FBI chief says Russia is trying to interfere in election to undermine Biden

FBI Director Christopher Wray on Thursday said that Russian agents were trying to undermine Democratic presidential nominee Joe Biden in the lead-up to the November election.

“The intelligence community’s assessment is that Russia continues to try to influence our election, primarily through what we would call malign foreign influence,” Wray said during testimony before the House Homeland Security Committee.

“We certainly have seen very active efforts by the Russians to influence our elections in 2020 through what I would call more the malign influence side of things — social media, use of proxies, state media, online journals, etc. — in an effort to both sow divisiveness and discord ... and primarily to denigrate Vice President BidenJoe BidenMellman: Trump voters cling to 2020 tale FDA authorizes another batch of J&J vaccine Cotton warns of China collecting athletes' DNA at 2022 Olympics MORE and what the Russians see as an anti-Russian establishment,” Wray added.


His comments came a month after William Evanina, director of the National Counterintelligence and Security Center, put out a public assessment warning that Russia was attempting to interfere in the 2020 elections in favor of President TrumpDonald TrumpKushner lands book deal, slated for release in 2022 Biden moves to undo Trump trade legacy with EU deal Progressives rave over Harrison's start at DNC MORE by undermining Biden.

Evanina wrote that Russia's efforts against Biden were “consistent with Moscow’s public criticism of him when he was Vice President for his role in the Obama Administration’s policies on Ukraine and its support for the anti-Putin opposition inside Russia,” and that “Kremlin-linked actors” were promoting Trump on Russian state media.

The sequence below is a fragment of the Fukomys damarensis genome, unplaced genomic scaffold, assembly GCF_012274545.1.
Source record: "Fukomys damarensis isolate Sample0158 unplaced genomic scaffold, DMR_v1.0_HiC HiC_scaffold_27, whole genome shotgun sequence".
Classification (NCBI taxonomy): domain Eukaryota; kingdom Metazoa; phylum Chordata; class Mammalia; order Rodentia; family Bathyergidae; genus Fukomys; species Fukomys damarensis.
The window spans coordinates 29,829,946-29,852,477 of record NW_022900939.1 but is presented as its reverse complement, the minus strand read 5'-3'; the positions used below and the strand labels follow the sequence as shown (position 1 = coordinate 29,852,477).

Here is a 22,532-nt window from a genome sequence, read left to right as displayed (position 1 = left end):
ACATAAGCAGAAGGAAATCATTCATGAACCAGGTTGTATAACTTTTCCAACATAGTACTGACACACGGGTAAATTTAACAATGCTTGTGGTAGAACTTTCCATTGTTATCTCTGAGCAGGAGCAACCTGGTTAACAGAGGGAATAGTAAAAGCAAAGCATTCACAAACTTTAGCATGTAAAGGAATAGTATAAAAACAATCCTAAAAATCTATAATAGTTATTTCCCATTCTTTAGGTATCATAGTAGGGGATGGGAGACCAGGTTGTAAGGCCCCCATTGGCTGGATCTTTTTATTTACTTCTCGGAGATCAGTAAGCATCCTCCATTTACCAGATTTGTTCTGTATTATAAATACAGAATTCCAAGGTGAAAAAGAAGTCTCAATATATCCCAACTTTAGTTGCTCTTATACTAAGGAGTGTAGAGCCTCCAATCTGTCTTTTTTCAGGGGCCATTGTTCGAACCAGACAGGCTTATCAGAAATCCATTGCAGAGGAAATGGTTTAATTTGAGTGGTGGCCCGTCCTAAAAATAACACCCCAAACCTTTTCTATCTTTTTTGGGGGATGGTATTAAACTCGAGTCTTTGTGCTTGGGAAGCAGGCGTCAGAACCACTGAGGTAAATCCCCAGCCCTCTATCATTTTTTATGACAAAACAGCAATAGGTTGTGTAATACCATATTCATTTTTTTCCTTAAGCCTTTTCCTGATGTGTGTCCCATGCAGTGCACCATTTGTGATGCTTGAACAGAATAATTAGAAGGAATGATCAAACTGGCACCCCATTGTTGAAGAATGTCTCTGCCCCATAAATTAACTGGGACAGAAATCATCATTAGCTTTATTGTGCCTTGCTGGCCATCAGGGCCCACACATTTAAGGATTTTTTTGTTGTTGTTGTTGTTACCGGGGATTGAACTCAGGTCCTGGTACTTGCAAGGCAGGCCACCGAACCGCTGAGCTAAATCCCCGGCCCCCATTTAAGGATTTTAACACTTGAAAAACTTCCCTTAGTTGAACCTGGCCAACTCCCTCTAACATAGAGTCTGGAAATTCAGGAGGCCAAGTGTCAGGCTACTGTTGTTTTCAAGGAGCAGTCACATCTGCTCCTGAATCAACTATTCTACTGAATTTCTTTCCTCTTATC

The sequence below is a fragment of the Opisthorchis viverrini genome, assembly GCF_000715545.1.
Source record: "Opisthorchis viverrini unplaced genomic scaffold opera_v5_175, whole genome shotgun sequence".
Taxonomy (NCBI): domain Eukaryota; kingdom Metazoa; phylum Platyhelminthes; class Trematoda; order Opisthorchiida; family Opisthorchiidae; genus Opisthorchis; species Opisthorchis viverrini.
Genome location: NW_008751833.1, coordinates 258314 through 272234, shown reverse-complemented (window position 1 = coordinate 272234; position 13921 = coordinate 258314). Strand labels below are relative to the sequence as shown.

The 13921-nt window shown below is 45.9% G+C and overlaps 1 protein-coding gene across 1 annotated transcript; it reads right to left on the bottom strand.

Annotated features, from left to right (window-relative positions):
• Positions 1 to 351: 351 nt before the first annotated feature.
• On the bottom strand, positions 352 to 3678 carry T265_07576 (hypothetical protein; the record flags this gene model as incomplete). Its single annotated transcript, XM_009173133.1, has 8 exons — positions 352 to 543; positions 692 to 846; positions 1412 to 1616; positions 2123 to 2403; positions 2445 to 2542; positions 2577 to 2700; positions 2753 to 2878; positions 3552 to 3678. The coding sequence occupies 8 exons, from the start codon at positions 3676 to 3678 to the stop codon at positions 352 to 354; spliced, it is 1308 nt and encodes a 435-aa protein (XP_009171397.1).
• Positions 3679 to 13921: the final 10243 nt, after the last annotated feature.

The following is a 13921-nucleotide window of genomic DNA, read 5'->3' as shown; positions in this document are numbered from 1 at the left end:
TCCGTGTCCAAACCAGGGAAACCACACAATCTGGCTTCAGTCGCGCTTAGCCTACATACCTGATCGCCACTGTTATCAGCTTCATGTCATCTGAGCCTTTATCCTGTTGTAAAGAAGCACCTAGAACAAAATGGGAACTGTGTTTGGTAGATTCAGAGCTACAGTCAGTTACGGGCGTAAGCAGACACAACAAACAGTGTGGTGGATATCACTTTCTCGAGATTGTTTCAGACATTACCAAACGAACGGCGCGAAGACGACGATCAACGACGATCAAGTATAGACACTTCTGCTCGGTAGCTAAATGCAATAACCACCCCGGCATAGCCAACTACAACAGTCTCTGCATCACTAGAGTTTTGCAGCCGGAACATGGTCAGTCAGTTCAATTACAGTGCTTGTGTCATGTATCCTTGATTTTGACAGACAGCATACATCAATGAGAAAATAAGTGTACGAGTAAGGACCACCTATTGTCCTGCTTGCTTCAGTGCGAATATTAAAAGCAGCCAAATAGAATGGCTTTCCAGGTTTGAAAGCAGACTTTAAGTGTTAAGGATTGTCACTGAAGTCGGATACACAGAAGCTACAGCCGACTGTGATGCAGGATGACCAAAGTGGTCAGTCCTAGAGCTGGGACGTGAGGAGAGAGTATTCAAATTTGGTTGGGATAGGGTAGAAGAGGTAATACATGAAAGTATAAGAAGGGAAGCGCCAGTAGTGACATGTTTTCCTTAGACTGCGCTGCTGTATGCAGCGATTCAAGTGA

Evanina also detailed concerns about Chinese and Iranian efforts to interfere in the election, with both countries focused on undermining Trump.

Election interference concerns persist four years after Russian agents launched a sweeping and sophisticated campaign using social media platforms and hacking operations against election infrastructure, the Democratic National Committee and the Hillary ClintonHillary Diane Rodham ClintonProgressives rave over Harrison's start at DNC Hillary Clinton backs Manhattan DA candidate in first endorsement of year NSA leaker Reality Winner released from federal prison MORE campaign.

Wray told lawmakers Thursday that while the FBI had not seen widespread efforts to target election infrastructure this year, he was extremely concerned about misinformation efforts.

“I think in many ways what concerns me the most is the steady drumbeat of misinformation and amplification of smaller cyber intrusions that contribute over time — I worry they will contribute over time to a lack of confidence of American voters and citizens in the validity of their vote,” Wray said.


He emphasized that concerns over the security of the election system this year would be a “perception, not a reality.”

“Americans can and should have confidence in our election system and certainly in our democracy, but I worry that people will take on a feeling of futility because of all the noise and confusion that is generated, and that is a very hard problem to combat,” Wray said.

Earlier in the day, former Director of National Intelligence Dan CoatsDaniel (Dan) Ray CoatsFormer Trump officials including Fiona Hill helped prepare Biden for Putin summit: report Will the real Lee Hamiltons and Olympia Snowes please stand up? Experts see 'unprecedented' increase in hackers targeting electric grid MORE forcefully argued in favor of a bipartisan response to tackle election threats in an op-ed for The New York Times, warning that American democracy was at stake in the election this year.